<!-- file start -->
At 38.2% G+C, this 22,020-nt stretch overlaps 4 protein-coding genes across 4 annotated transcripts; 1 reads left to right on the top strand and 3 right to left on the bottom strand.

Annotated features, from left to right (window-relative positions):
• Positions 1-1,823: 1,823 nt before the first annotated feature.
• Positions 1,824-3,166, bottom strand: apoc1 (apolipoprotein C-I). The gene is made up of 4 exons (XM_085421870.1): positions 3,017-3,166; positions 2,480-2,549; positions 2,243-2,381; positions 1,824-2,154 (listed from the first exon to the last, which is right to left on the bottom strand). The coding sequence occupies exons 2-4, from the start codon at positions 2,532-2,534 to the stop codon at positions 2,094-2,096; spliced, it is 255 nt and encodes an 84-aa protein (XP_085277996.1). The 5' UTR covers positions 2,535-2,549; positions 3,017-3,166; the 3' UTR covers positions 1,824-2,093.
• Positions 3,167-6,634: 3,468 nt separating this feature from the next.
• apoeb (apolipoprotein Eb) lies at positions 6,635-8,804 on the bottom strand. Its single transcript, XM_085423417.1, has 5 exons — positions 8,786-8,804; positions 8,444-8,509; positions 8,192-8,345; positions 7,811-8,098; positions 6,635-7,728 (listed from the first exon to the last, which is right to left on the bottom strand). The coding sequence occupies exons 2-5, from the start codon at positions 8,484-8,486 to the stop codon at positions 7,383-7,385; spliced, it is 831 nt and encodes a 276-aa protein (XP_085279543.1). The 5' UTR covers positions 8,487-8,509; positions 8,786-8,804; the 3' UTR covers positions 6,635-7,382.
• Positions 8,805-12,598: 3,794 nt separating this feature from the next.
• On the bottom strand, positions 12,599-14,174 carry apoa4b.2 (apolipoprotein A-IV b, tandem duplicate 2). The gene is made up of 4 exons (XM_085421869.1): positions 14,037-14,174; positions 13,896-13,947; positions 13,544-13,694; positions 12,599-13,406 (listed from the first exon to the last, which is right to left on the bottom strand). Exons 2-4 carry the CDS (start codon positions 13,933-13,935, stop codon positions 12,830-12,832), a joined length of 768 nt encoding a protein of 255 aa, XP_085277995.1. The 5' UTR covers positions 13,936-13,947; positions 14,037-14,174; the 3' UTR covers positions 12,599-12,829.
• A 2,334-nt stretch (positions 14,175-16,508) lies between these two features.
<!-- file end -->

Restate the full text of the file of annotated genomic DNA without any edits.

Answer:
At 38.2% G+C, this 22,020-nt stretch overlaps 4 protein-coding genes across 4 annotated transcripts; 1 reads left to right on the top strand and 3 right to left on the bottom strand.

Annotated features, from left to right (window-relative positions):
• Positions 1-1,823: 1,823 nt before the first annotated feature.
• Positions 1,824-3,166, bottom strand: apoc1 (apolipoprotein C-I). The gene is made up of 4 exons (XM_085421870.1): positions 3,017-3,166; positions 2,480-2,549; positions 2,243-2,381; positions 1,824-2,154 (listed from the first exon to the last, which is right to left on the bottom strand). The coding sequence occupies exons 2-4, from the start codon at positions 2,532-2,534 to the stop codon at positions 2,094-2,096; spliced, it is 255 nt and encodes an 84-aa protein (XP_085277996.1). The 5' UTR covers positions 2,535-2,549; positions 3,017-3,166; the 3' UTR covers positions 1,824-2,093.
• Positions 3,167-6,634: 3,468 nt separating this feature from the next.
• apoeb (apolipoprotein Eb) lies at positions 6,635-8,804 on the bottom strand. Its single transcript, XM_085423417.1, has 5 exons — positions 8,786-8,804; positions 8,444-8,509; positions 8,192-8,345; positions 7,811-8,098; positions 6,635-7,728 (listed from the first exon to the last, which is right to left on the bottom strand). The coding sequence occupies exons 2-5, from the start codon at positions 8,484-8,486 to the stop codon at positions 7,383-7,385; spliced, it is 831 nt and encodes a 276-aa protein (XP_085279543.1). The 5' UTR covers positions 8,487-8,509; positions 8,786-8,804; the 3' UTR covers positions 6,635-7,382.
• Positions 8,805-12,598: 3,794 nt separating this feature from the next.
• On the bottom strand, positions 12,599-14,174 carry apoa4b.2 (apolipoprotein A-IV b, tandem duplicate 2). The gene is made up of 4 exons (XM_085421869.1): positions 14,037-14,174; positions 13,896-13,947; positions 13,544-13,694; positions 12,599-13,406 (listed from the first exon to the last, which is right to left on the bottom strand). Exons 2-4 carry the CDS (start codon positions 13,933-13,935, stop codon positions 12,830-12,832), a joined length of 768 nt encoding a protein of 255 aa, XP_085277995.1. The 5' UTR covers positions 13,936-13,947; positions 14,037-14,174; the 3' UTR covers positions 12,599-12,829.
• A 2,334-nt stretch (positions 14,175-16,508) lies between these two features.